Christene (Chris) Krupa Downs
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Common Misconceptions About Estate Planning

Christene Krupa DownsReviewsout of 7 reviews
Christene “Chris” Krupa Downs
Rated by Super Lawyers

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Estate Planning
Estate planning

If you believe one or more of the common misconceptions about estate planning that we outline in this blog, you may be leaving yourself and your family vulnerable to serious, avoidable risks. Many people think of estate planning as something that only the very wealthy need or believe it mostly constitutes writing a will.

While a Last Will and Testament is essential to a comprehensive estate plan, there is much more to planning for your end-of-life needs and setting protections for your family and your assets.

There are many myths that people believe about estate planning. We’re debunking these to empower you to make the right choices for your family and your future.

MYTH: Estate Planning Is Only For Rich People

It’s true that many wealthy families stay wealthy because of comprehensive estate planning, but it’s not just about wealth. Anyone with high-value assets, minor children, or even preferences for their health care can benefit from a personalized estate plan.

First, you can’t control what happens to your bank accounts, home, or property without an estate plan—Texas probate courts do, and allocate your assets (your estate) according to Texas Estates Codes.

If you prefer certain assets to go to specific individuals or wish to leave assets or property to charity without a will, the courts may not respect your wishes (or even know them!). If you don’t make your wishes known, family members may argue over the disposition of your assets, even going to court.

An estate plan can also:

  • Establish guardianship for minor children
  • Designate someone to make health care or financial decisions on your behalf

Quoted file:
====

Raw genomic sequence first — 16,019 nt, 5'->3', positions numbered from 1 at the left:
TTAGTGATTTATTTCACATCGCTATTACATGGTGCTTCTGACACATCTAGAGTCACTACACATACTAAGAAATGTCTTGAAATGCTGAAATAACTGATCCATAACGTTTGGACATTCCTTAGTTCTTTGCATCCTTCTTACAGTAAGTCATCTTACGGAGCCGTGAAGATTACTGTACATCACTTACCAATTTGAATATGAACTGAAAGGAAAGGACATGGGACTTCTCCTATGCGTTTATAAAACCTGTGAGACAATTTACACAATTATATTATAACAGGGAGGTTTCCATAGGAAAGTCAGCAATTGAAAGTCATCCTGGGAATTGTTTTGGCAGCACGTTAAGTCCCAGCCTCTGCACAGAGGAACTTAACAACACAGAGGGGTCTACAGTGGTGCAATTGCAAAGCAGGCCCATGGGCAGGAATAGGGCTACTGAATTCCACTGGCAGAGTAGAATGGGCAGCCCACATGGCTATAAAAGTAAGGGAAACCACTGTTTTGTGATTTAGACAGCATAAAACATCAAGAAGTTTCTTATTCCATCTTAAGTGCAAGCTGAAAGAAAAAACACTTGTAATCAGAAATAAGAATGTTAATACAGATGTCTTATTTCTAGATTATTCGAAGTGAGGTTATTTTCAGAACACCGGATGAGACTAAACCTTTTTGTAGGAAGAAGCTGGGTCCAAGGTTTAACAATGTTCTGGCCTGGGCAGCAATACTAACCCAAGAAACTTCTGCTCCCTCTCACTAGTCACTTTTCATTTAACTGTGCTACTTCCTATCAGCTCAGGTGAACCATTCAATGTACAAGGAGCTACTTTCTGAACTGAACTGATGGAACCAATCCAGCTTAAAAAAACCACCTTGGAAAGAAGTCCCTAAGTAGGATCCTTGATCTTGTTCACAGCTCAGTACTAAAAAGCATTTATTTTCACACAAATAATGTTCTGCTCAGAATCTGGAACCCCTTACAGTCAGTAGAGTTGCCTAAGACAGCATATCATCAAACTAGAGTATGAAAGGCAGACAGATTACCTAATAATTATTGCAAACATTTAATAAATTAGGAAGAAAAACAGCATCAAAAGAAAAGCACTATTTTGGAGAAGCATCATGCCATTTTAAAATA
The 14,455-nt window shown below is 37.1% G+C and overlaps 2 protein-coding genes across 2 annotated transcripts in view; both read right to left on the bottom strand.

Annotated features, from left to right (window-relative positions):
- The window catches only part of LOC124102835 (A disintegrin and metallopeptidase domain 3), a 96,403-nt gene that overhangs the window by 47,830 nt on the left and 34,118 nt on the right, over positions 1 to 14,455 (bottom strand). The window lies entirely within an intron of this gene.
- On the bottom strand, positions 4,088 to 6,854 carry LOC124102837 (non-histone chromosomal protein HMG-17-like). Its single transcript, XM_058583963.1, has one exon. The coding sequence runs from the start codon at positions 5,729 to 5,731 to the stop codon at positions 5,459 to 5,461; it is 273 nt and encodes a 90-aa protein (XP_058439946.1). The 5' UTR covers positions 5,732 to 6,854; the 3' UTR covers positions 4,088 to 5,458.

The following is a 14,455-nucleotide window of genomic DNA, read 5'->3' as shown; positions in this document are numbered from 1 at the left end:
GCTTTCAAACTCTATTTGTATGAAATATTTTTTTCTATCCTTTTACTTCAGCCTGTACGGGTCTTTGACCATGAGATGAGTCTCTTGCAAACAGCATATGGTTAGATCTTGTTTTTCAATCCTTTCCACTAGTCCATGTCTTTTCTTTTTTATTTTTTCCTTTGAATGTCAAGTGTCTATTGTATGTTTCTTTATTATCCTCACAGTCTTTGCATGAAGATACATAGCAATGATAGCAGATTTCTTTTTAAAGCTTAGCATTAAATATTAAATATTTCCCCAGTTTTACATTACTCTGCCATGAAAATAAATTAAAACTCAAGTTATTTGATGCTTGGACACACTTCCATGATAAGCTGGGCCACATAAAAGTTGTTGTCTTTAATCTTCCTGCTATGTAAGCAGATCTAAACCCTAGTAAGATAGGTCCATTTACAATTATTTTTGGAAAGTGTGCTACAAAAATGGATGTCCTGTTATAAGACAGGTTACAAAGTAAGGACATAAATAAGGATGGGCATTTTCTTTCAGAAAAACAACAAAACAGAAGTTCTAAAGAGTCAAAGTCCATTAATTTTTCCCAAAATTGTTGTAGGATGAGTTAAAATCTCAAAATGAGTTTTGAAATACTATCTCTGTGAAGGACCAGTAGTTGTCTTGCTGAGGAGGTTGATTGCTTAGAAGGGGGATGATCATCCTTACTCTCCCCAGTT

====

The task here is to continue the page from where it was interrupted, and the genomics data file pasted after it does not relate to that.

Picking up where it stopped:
• Establish a Special Needs Trust for a dependent adult or child with special needs
  • Help you preserve assets and maintain Medicaid eligibility

MYTH: Estate Plans are Only for Sick and Old People

A vital part of your estate plan is a Power of Attorney (POA). This designates someone who can make decisions about your health care, finances, or both should you become incapacitated or otherwise unable to make these decisions. While someone who is older and in poor health or who has been diagnosed with a serious disease may have a more pressing need for these documents than someone young and healthy, the truth is that an accident can happen at any time. Without legal protections, these decisions may be made by your legal next of kin instead of your preferred decision-maker.

Furthermore, estate planning also provides a means to take care of your family if the unthinkable happens. You can face the future with greater peace of mind, knowing that even if the worst happens, you’ve named a guardian for your children or ensured that your family will not suffer undue financial hardship with you gone.

MYTH: Estate Planning Means Planning For Death

While it’s true that an estate plan does contain instructions for what happens to your assets after you pass, a comprehensive estate plan also protects you before you pass.

Your medical POA, for example, is used while you’re still alive, as would your financial POA. A financial power of attorney also designates a decision-maker if you must leave the country for a prolonged period (such as being deployed in the military) or otherwise cannot monitor your finances.

Estate plans also include trusts, such as a Medicaid Trust, Special Needs Trust, or a college trust—you can even place your home in a trust. Trusts can protect assets from creditors and taxes or provide income for another person without spending the principal.

Have you realized that you need more than just a will? A local estate planning attorney can explain your options and develop a personalized estate plan to suit your needs.

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